Music » Local Music

And the winner is …

A few pages were missing, folded, yellowed. The names changed along with the sounds, hairstyles and fashions. Categories were added, removed, expanded upon. But one idea remains constant throughout every back issue of Metro Times: Detroit sounds were here, there and everywhere. And for the past two decades, the MT has made this point clear. The best example is the Metro Times Music Awards, which took place from 1983 until 1996, at which point our awards merged with those of the Motor City Music Awards show to stage the combined Detroit Music Awards each spring.

From anarchic punk to self-destructive shock rock to the electronic revolution to Kid Rock, the awards always reflected Detroit’s impact on the music world and the world’s impact on Detroit music. The vibrant mod rock, garage, pop, jazz, experimental and punk scenes still alive today further represent the city’s need for its own awards show. Otherwise, how would the masses of musicians know how much they’re appreciated? It’s easy to get lost in a crowd. Some have said that it’s easier to light a match underwater than get the recognition you deserve as a musician in Detroit.

Even though giving recognition is the music awards’ intention, it’s still not enough. Great bands get overlooked due to the nature of the voting. It’s basically a popularity contest and Metro Times has never tried to deny it. The event always has dedicated itself, however, to showcasing talent from the Detroit area, new and established alike. Local and regional favorites have entered the Hall of Fame alongside national acts.

Artists could enter the virtual hall through a direct vote of the judges (a big cross section of industry figures and music supporters) or by winning their category three years in a row. Looking over the list of Hall of Famers, one notices nationally recognized artists such as Aretha Franklin, George Clinton, MC5, Was (Not Was), Iggy Pop, Patti Smith, Mitch Ryder and the Detroit Wheels. One also recognizes the bands that built up their names through a strong Detroit push and some touring: the Mutants, Inside Out, Black Market. Talented musicians in the jazz community are strewn throughout the list of Hall of Famers: Marcus Belgrave, Earl Klugh, Straight Ahead, the Sun Messengers.

A rap-techno category was added to the awards in 1991. At the 1995 celebration, a tribute to techno included a lifetime achievement award given to Juan Atkins and his Metroplex Records label. The genre’s popularity in Europe was displayed with a lengthy video, which (in effect) revealed the scant attention given to electronic music in Detroit. That has since changed with techno, jungle, house, deep house and drum ’n’ bass nights popping up all over the city, not to mention last summer’s Detroit Electronic Music Festival, where hundreds of thousands of visitors proved the impact the music has had locally and internationally.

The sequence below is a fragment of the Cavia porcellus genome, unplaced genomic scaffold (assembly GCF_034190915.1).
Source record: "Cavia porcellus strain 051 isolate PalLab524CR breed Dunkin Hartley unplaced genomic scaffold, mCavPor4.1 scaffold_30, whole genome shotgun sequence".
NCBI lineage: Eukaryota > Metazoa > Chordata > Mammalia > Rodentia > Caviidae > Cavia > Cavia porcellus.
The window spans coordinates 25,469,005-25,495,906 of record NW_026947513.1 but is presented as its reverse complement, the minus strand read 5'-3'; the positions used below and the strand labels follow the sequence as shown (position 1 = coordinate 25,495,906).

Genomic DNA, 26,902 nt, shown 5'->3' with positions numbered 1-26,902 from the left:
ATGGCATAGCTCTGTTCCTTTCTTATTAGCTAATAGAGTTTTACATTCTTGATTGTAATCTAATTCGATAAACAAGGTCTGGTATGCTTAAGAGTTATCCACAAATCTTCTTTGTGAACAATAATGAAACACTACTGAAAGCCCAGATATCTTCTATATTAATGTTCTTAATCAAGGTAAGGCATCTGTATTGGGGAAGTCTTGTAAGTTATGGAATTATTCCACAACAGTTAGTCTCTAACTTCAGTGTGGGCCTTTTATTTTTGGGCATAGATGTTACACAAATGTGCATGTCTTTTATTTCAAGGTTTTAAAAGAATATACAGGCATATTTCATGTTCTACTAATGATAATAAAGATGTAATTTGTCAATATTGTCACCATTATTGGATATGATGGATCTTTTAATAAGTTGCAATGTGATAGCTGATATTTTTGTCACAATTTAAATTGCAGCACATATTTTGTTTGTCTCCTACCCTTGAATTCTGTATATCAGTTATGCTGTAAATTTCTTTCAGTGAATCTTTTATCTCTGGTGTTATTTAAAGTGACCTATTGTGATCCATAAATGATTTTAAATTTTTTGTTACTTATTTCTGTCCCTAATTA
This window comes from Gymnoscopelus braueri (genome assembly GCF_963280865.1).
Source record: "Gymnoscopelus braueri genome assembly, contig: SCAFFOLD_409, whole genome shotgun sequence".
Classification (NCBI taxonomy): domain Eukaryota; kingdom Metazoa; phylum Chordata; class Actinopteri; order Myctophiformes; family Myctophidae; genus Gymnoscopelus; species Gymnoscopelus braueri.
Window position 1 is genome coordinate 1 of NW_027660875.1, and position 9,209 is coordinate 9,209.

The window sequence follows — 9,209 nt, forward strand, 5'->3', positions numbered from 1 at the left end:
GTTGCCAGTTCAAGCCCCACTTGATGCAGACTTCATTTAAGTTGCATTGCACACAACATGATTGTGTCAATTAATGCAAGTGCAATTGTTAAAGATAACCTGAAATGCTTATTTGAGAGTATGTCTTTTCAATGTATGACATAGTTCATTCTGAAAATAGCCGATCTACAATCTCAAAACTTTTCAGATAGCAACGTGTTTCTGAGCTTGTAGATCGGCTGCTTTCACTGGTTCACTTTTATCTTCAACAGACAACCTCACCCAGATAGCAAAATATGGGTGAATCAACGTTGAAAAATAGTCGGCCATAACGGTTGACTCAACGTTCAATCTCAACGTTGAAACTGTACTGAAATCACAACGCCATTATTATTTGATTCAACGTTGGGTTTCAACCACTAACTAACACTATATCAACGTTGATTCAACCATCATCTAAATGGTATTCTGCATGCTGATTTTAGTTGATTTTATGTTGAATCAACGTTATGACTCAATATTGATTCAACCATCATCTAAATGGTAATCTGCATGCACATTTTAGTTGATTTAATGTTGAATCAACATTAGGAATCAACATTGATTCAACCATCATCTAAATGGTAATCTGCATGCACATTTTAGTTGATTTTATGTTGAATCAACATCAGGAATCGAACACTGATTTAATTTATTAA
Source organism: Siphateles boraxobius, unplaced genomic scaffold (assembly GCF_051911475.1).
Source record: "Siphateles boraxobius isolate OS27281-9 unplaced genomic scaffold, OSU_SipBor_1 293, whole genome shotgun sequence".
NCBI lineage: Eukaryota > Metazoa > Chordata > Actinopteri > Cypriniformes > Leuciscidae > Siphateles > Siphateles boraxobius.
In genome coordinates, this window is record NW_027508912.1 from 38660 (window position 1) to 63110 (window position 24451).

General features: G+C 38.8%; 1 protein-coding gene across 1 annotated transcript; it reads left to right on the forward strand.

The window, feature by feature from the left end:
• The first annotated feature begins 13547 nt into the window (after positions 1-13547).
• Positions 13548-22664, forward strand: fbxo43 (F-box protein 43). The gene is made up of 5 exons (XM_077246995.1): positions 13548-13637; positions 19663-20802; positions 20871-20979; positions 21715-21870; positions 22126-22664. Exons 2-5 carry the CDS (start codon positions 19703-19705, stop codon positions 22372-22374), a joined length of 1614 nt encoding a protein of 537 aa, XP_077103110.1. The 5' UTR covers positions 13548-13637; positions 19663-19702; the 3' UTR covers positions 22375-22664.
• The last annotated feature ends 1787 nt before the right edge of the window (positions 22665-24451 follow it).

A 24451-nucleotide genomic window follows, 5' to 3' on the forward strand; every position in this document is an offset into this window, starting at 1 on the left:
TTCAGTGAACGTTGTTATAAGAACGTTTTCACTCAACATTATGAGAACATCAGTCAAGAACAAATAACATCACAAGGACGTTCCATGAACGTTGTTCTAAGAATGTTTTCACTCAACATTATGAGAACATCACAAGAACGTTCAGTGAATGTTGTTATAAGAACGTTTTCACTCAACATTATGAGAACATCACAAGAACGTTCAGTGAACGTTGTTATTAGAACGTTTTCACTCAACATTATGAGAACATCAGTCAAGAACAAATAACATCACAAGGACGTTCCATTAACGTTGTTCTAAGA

In the same year techno was honored, Robert Bradley won the award of “New Group or Performer Deserving Wider Attention.” The success of Robert Bradley’s Blackwater Surprise and its most-recent release proves that attention did finally come. The ever-evolving Howling Diablos have consistently performed at the event and taken home plenty of awards. Their hard work will be paying off soon, however, with major label attention (Top Dog-Lava-Atlantic) and a new album to be released this fall that’s sure to include plenty of special guests.

Looking at all the changes brings to mind the context that enveloped the years covered: Reagan, then Bush, then Clinton. The Berlin Wall, the Soviet Union, Desert Storm, Monica Lewinsky. Cable television, computers, the Internet. Mass mergers between record labels and corporations, ultra-division in the genres, Napster. Kid Rock’s Kid ’n Play-Aqua Net hair and baby face versus today’s cowboy hats and hookers. Patti Smith belting out punk poetry and calls to action, then belting out punk poetry and calls to action in a concert last summer. (Some things don’t need drastic change.)

I remember driving to high school and listening to Charm Farm songs on the radio. Now the group has spread out into three different bands. One of the spawn, Gold Cash Gold, played at last summer’s Sonic Boom. Sponge, Verve Pipe, Majesty Crush: These names bring back fond memories of a time when I was still giggling at “Ask Isadora” over coffee with friends after school. Sponge also gave birth to a batch of bands. Vinnie and Joey, once of Sponge and now in Crud, are going to perform Sponge songs at Metro Times’ 20th Anniversary Party at the Roostertail, Friday, Sept. 29. Some things change, some evolve, some provide consistency. Some go around the bend and return to what works. But in no way is Michigan a static, unaffected place when it comes to music.

A steady flow of talent continues to grow along Woodward, Gratiot, Jefferson. At Alvin’s, Baker’s Keyboard Lounge, Lili’s 21. The Metro Times Music Awards provide us with snapshots of the childhood and maturity of the area’s various music scenes. Flip through them sometime and no matter where you’re coming from, fond memories are bound to flood your consciousness. Melissa Giannini is the Metro Times music

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